Stimuli-responsive liposome-nanoparticle assemblies
Authors: Preiss, Matthew R; Bothun, Geoffrey D
Source: Expert Opinion on Drug Delivery, Volume 8, Number 8, August 2011 , pp. 1025-1040(16)
Publisher: Informa Healthcare
Abstract:Introduction: Nanoscale assemblies are needed that achieve multiple therapeutic objectives, including cellular targeting, imaging, diagnostics and drug delivery. These must exhibit high stability, bioavailability and biocompatibility, while maintaining or enhancing the inherent activity of the therapeutic cargo. Liposome-nanoparticle assemblies (LNAs) combine the demonstrated potential of liposome-based therapies, with functional nanoparticles. Specifically, LNAs can be used to concentrate and shield the nanoparticles and, in turn, stimuli-responsive nanoparticles that respond to external fields can be used to control liposomal release. The ability to design LNAs via nanoparticle encapsulation, decoration or bilayer-embedment offers a range of configurations with different structures and functions.
Areas covered: This paper reviews the current state of research and understanding of the design, characterization and performance of LNAs. A brief overview is provided on liposomes and nanoparticles for therapeutic applications, followed by a discussion of the opportunities and challenges associated with combining the two in a single assembly to achieve controlled release via light or radiofrequency stimuli.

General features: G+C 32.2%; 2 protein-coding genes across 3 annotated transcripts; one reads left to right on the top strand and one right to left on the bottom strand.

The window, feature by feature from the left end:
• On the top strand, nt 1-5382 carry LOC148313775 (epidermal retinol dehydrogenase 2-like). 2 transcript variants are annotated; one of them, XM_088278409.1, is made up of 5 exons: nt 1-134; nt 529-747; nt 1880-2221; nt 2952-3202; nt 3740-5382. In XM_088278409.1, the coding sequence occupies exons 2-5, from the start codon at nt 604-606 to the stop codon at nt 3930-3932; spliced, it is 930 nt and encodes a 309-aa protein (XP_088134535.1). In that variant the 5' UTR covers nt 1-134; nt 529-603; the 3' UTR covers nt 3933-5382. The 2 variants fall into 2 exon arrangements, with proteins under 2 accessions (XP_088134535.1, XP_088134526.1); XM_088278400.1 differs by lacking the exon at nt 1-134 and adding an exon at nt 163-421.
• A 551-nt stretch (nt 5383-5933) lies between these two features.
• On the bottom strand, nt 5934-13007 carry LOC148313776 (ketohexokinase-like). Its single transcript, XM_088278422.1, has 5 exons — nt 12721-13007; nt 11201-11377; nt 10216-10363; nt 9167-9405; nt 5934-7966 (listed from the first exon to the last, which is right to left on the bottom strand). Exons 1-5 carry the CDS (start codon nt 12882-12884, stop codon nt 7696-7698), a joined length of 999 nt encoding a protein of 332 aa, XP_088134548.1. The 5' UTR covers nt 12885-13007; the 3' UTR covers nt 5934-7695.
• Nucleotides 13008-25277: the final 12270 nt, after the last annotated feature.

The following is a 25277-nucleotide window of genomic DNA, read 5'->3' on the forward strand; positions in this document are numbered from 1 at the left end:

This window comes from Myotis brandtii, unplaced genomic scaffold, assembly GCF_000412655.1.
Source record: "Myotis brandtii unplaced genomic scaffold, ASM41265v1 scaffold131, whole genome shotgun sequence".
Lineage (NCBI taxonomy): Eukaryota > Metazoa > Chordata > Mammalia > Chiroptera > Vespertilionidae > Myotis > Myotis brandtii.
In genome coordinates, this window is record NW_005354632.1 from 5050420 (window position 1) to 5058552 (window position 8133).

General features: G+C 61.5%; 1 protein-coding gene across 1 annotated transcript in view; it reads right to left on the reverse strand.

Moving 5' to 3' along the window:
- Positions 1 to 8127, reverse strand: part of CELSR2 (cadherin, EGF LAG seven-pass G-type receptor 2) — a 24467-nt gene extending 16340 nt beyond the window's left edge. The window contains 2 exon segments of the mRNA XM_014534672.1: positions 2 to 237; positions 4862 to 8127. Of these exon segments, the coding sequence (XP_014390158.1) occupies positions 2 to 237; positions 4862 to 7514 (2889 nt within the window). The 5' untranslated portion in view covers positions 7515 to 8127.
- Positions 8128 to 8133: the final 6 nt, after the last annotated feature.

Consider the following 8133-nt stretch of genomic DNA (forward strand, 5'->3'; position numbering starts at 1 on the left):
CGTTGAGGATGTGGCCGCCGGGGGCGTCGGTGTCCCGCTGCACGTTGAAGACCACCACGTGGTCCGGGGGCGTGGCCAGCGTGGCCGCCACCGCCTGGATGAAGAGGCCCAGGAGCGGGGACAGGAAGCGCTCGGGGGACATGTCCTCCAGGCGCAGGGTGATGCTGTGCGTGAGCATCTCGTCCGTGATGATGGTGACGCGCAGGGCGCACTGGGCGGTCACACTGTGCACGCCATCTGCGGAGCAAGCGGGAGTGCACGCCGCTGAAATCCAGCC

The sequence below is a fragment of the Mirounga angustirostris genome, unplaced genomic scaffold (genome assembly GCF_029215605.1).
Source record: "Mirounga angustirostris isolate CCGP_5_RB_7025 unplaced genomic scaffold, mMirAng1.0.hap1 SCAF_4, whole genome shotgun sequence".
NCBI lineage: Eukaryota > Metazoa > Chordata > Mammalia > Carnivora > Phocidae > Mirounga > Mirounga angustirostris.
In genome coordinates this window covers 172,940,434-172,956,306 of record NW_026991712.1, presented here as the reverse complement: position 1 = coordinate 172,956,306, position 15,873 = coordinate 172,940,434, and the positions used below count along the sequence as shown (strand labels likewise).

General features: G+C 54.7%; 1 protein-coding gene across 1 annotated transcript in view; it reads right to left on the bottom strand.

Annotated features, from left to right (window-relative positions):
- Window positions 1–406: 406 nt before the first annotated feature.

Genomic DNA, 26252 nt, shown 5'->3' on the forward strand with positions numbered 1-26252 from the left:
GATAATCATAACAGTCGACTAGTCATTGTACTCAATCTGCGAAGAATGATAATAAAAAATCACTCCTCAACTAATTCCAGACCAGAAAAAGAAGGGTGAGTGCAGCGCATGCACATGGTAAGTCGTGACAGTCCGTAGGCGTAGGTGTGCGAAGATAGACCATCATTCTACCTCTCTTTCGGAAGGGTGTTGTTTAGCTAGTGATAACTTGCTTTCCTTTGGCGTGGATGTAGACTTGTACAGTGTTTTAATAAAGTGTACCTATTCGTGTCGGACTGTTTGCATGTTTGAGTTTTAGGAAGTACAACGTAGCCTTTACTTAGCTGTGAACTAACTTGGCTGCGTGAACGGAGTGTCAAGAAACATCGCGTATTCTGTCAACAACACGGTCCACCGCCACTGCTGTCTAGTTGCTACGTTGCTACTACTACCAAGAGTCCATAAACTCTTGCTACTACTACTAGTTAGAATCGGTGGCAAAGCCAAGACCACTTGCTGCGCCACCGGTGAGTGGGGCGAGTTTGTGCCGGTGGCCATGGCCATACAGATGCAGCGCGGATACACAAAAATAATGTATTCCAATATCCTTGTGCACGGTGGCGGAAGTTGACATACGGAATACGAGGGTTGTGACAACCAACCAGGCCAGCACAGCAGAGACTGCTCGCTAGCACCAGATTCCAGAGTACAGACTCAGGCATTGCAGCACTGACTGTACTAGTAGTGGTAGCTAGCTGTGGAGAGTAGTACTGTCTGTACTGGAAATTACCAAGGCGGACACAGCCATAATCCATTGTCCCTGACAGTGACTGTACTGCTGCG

Expert opinion: LNAs offer a unique opportunity to combine the therapeutic properties of liposomes and nanoparticles. Liposomes act to concentrate small nanoparticles and shield nanoparticles from the immune system, while the nanoparticle can be used to initiate and control drug release when exposed to external stimuli. These properties provide a platform to achieve nanoparticle-controlled liposomal release. LNA design and application are still in infancy. Research concentrating on the relationships among LNA structure, function and performance is essential for the future clinical use of LNAs.
Document Type: Research Article
Affiliations: University of Rhode Island, Department of Chemical Engineering, Rhode Island Consortium for Nanoscience and Nanotechnology, 16 Greenhouse Road, Kingston, RI 02881, USA ++1 401 874 9518;, Email: firstname.lastname@example.org
Publication date: August 1, 2011